Streams

Greening Your House One Tool at a Time

Wednesday, November 12, 2008

So, you want to be green? Looking to buy some eco-friendly soap or flooring or a TV?  OK, but how do you know if they really are good for the environment?

MATRANGA: I think all of us are confused.

REPORTER: That’s Vicky Matranga.  She’s not looking to buy eco-friendly products. Actually, she represents a group of housewares companies trying to create those green products.

MATRANGA: It is such a fast-moving target, the sustainability issue, that what seems to be an appropriate answer to a question today may no longer be appropriate in another year or two as we learn more.

REPORTER: There’s no national standard for declaring a product green – and some companies have been accused of “greenwashing” – or making claims about their products that are misleading, unproven or have hidden tradeoffs. Examples range from what some would call the obvious -- right now we're hearing music from a Hummer commercial.  The H3 has been advertised as gas-friendly because it gets an estimated 20 miles per gallon.  The less obvious include flooring products that say they're green but need to be cleaned with harmful chemicals. The federal government and some industry and marketing groups are trying to clear up the confusion as consumers – and even some big retailers, like Walmart and Home Depot – are demanding greener wares.

DEMONSTRATOR1: We have our Rowenta Pressure Iron and Steamer [Steam sound]

REPORTER: At a recent housewares show in midtown, companies touted their eco-friendly products.

DEMONSTRATOR1: It’s the way that you use it that makes it green. So it’s a powerful iron, saves you trips to the dry-cleaner, saves the use of chemicals at the dry-cleaners. It’s also so powerful that you can iron twice as fast.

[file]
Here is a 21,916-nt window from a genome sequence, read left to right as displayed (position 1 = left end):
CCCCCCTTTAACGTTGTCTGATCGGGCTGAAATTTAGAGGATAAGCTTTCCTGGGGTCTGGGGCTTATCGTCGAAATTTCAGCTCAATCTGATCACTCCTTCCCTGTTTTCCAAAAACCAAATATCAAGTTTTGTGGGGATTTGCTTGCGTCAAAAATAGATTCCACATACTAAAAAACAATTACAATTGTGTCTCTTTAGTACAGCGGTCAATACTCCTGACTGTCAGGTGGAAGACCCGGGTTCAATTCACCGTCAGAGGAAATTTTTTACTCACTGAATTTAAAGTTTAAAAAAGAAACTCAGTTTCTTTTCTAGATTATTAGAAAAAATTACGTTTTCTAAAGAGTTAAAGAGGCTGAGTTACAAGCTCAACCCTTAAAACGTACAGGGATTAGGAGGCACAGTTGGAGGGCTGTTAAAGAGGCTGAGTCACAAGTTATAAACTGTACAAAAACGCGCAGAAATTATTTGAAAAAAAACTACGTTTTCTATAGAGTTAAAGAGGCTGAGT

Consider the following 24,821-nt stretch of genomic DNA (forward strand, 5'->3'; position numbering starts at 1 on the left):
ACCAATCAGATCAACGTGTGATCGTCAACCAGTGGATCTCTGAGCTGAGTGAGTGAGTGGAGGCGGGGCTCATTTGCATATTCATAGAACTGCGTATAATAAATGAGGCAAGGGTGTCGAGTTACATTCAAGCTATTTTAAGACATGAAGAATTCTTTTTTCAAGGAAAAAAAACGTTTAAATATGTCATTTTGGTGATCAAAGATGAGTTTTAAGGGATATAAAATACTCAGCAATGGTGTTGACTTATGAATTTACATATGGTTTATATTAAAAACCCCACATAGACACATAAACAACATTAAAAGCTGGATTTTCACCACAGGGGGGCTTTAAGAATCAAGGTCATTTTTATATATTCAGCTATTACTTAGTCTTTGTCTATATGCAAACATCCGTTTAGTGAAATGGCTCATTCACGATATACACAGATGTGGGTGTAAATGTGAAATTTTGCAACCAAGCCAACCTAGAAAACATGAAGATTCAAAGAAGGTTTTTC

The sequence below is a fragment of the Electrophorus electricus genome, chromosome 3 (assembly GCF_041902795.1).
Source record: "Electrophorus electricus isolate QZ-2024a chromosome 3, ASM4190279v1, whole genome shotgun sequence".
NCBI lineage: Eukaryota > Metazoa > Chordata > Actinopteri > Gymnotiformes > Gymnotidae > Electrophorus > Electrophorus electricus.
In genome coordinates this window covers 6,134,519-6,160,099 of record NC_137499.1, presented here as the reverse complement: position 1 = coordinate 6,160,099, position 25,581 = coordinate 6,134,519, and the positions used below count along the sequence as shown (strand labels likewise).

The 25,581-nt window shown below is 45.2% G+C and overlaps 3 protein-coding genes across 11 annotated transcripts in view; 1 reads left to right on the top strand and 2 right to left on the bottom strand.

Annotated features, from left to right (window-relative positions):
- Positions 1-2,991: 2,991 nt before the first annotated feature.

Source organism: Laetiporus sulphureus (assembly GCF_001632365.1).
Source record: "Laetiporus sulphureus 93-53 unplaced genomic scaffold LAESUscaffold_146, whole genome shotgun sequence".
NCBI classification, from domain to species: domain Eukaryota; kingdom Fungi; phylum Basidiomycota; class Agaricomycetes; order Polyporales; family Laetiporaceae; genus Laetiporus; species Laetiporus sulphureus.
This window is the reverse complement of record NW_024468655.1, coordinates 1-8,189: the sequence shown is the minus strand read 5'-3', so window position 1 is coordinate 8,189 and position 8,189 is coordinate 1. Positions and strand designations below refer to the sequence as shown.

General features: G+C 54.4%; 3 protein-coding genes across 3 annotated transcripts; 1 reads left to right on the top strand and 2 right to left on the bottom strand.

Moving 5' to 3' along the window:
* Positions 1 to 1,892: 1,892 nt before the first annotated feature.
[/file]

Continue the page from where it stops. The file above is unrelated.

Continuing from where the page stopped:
DEMONSTRATOR2: We are Epicurean Cutting Surfaces. We came out with paper-based cutting boards four years ago. It’s basically sheets of paper, saturated in food-grade resin and pressed under heat and pressure. One board is made from recycled cardboard.

REPORTER: Bruce Kammenstein’s company, Casabella, makes high-end cleaning tools. Its new line of eco-friendly mops, floor dusters and buckets are made of recycled materials.  Almost all the components are made in the US and they're assembled in Rockland County.

KAMMENSTEIN: Why did I go into the green? I don’t know. I had an epiphany one day driving over the Tappan Zee Bridge, listening to the news, listening to all the cancer scares around the country. I said, I gotta do something. I just gotta do something. This is crazy.

REPORTER: The show's organizers, the International Housewares Association, put together an expert panel to help companies be more sustainable by giving them feedback on their products.  Stephanie Gitter-Feldman of the New York City Industrial Assistance Corporation was a member of the panel.

GITTER-FELDMAN: One of my biggest issues of course was where it’s made. Bamboo gets a lot of credit and attention for being a rapidly renewable product because the material regenerates itself every seven years in nature, which is great, but most bamboo is actually grown in China. So you look at the tradeoffs and try to understand, what did you get by picking the bamboo material versus the tradeoff of having to transport it.

REPORTER: It’s not yet clear what the current economic climate will do to sales of green products.  While most eco-friendly products cost more than their traditional counterparts, experts believe consumers will pay the premium if they perceive the benefits are significant enough.  That could be saving money in the long-run, being gentler on the environment, or just using healthier products. So what to do until a national “green seal of approval” is adopted? Consumers can get some guidance from an environmental marketing firm called Terrachoice, that’s come up with what it calls “The Six Sins of Greenwashing.” You can find a link to the list at our web site, wnyc.org.


The Six Sins of Greenwashing

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